Supreme Court Says Texas Can Ban Confederate Flags on License Plates
The mass murder at the Emanuel African Methodist Episcopal Church in Charleston has focused attention on the symbolism of the Confederate flag – including the one that continued to fly at full-staff above the South Carolina Capitol in the days following the attack.
According to the Washington Post,
The flag has become a symbol of cultural identity, primarily for white southerners, while African American civil rights groups say it represents the South’s willingness to fight a war in order to preserve slavery.
The South Carolina flag is a relatively recent tradition -- it was first flown above the Capitol in 1962 – as a symbol of defiance to the Civil Rights Movement.
This particular flag is governed by special rules. According to a press secretary for the governor, “the governor does not have legal authority” to order the flag lowered to half-staff, as other state flags have been. Only the South Carolina General Assembly can do that, and it ended its legislative session on June 5, before the killings.
However, just as South Carolina clings to this symbol of the past, another Southern state has rejected its use on license plates.
Texas offers vehicle owners a choice between generic license plates and specialty plates.
As reported by the International New York Times, Texas allows hundreds of types of specialty plates, for college alumni, sports fans, and service organizations.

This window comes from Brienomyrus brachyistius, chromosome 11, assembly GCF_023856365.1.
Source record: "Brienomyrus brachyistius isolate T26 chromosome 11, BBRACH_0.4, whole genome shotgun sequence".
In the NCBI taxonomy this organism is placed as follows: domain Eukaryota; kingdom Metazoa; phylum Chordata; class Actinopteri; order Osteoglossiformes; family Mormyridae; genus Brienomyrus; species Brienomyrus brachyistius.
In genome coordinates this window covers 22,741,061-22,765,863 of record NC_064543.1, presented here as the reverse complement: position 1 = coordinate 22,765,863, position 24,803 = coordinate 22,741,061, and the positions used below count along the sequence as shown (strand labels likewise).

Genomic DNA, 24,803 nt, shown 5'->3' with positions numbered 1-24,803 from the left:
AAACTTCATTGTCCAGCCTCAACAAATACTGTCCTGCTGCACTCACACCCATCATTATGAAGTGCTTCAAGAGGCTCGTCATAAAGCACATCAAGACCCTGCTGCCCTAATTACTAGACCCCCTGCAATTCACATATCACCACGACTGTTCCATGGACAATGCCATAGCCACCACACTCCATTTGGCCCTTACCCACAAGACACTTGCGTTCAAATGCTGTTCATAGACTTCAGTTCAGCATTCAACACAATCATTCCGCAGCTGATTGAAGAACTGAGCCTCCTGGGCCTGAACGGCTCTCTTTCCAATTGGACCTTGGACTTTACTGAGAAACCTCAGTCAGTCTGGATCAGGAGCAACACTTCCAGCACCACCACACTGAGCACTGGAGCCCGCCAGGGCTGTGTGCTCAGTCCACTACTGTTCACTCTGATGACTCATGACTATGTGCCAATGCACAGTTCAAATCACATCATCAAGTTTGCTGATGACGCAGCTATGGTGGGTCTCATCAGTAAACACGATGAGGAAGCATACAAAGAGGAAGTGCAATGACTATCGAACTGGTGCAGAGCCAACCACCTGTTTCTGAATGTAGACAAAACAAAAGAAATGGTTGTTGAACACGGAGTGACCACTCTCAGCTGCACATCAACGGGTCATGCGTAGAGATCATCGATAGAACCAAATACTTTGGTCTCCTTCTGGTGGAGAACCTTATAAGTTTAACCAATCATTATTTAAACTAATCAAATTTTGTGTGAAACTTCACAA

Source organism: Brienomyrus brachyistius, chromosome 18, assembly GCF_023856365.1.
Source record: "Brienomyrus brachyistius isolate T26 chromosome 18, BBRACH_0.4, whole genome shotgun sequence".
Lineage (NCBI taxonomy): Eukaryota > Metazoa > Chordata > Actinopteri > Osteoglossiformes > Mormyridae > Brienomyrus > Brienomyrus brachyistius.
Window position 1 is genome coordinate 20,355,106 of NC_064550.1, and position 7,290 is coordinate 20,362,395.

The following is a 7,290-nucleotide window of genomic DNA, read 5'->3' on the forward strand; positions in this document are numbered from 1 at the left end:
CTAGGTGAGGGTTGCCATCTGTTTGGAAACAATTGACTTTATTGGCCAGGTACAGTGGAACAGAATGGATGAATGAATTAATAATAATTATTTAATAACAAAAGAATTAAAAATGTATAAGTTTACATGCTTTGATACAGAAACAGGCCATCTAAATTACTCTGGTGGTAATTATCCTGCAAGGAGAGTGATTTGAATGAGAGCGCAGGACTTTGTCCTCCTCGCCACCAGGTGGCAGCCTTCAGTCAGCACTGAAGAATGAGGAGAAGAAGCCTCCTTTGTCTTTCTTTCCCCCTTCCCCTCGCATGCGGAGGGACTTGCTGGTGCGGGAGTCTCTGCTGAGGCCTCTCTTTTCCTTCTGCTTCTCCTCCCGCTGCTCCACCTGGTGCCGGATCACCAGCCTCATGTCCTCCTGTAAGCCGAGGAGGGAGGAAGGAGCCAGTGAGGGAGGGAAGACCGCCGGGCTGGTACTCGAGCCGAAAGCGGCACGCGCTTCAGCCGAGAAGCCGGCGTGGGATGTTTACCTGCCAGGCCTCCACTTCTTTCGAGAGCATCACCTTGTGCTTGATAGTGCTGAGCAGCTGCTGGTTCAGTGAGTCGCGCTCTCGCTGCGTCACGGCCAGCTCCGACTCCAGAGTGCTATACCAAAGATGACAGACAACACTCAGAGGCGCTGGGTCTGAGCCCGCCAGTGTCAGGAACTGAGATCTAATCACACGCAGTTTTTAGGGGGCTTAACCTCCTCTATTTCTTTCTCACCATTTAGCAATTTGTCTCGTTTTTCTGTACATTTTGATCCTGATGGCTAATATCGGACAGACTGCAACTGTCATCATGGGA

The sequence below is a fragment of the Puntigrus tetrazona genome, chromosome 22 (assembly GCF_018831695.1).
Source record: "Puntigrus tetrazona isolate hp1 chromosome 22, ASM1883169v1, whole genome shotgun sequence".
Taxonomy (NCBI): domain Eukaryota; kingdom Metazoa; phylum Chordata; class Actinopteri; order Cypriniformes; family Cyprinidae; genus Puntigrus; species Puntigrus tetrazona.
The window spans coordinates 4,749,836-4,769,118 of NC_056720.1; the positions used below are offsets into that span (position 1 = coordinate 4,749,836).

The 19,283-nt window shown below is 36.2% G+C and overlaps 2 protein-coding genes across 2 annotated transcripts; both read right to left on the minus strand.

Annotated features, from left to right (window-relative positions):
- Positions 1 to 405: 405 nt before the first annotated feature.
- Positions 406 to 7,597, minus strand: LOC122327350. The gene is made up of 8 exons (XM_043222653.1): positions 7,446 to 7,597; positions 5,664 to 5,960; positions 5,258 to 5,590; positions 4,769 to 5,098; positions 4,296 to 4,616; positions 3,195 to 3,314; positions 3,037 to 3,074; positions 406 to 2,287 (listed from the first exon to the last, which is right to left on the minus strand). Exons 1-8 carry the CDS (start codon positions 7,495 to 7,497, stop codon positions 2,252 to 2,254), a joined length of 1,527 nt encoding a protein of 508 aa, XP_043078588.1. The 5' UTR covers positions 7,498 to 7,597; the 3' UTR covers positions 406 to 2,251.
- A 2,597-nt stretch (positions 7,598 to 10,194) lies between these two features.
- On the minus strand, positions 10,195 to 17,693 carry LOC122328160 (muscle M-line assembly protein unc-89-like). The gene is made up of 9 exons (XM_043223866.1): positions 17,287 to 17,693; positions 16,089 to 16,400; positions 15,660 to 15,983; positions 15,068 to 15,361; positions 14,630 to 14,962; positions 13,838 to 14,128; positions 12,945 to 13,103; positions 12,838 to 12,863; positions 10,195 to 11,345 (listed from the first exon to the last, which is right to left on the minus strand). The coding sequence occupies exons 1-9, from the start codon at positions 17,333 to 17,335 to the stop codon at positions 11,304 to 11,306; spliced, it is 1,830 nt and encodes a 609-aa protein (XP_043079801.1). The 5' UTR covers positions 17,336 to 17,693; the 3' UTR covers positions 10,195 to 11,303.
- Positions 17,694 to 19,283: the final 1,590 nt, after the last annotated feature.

However, the state refused to authorize license plates bearing the Confederate flag sponsored by the Texas division of the Sons of Confederate Veterans (SCV).
The state board that reviewed plate applications found that “many members of the general public find the design offensive” and that
a significant portion of the public associate the confederate flag with organizations advocating expressions of hate directed toward people or groups that is demeaning to those people or groups
The Supreme Court Decision
The SCV group fought for the license plates all the way to the US Supreme Court, which ruled 5 to 4 that the state didn’t violate the First Amendment when it refused to allow the plates.
The Court noted that
When government speaks, it is not barred by the Free Speech Clause from determining the content of what it says.
The Court stated that “government would not work” otherwise:
How could a city government create a successful recycling program if officials, when writing householders asking them to recycle cans and bottles, had to include in the letter a long plea from the local trash disposal enterprise demanding the contrary? How could a state government effectively develop programs designed to encourage and provide vaccinations, if officials also had to voice the perspective of those who oppose this type of immunization?
Thus, held the Court, “when the government speaks it is entitled to promote a program, to espouse a policy, or to take a position.”
In the Court’s view, the license plates conveyed “government speech,” and that people used the specialty plates to suggest that the government endorsed the message on them. Otherwise, motorists “could simply display the message in question in larger letters on a bumper sticker right next to the plate.”
Nine other states do allow drivers to choose plates that feature the Confederate flag.
If you have questions…
If you have questions about the First Amendment and free speech, you may wish to consult a Constitutional law expert in your area.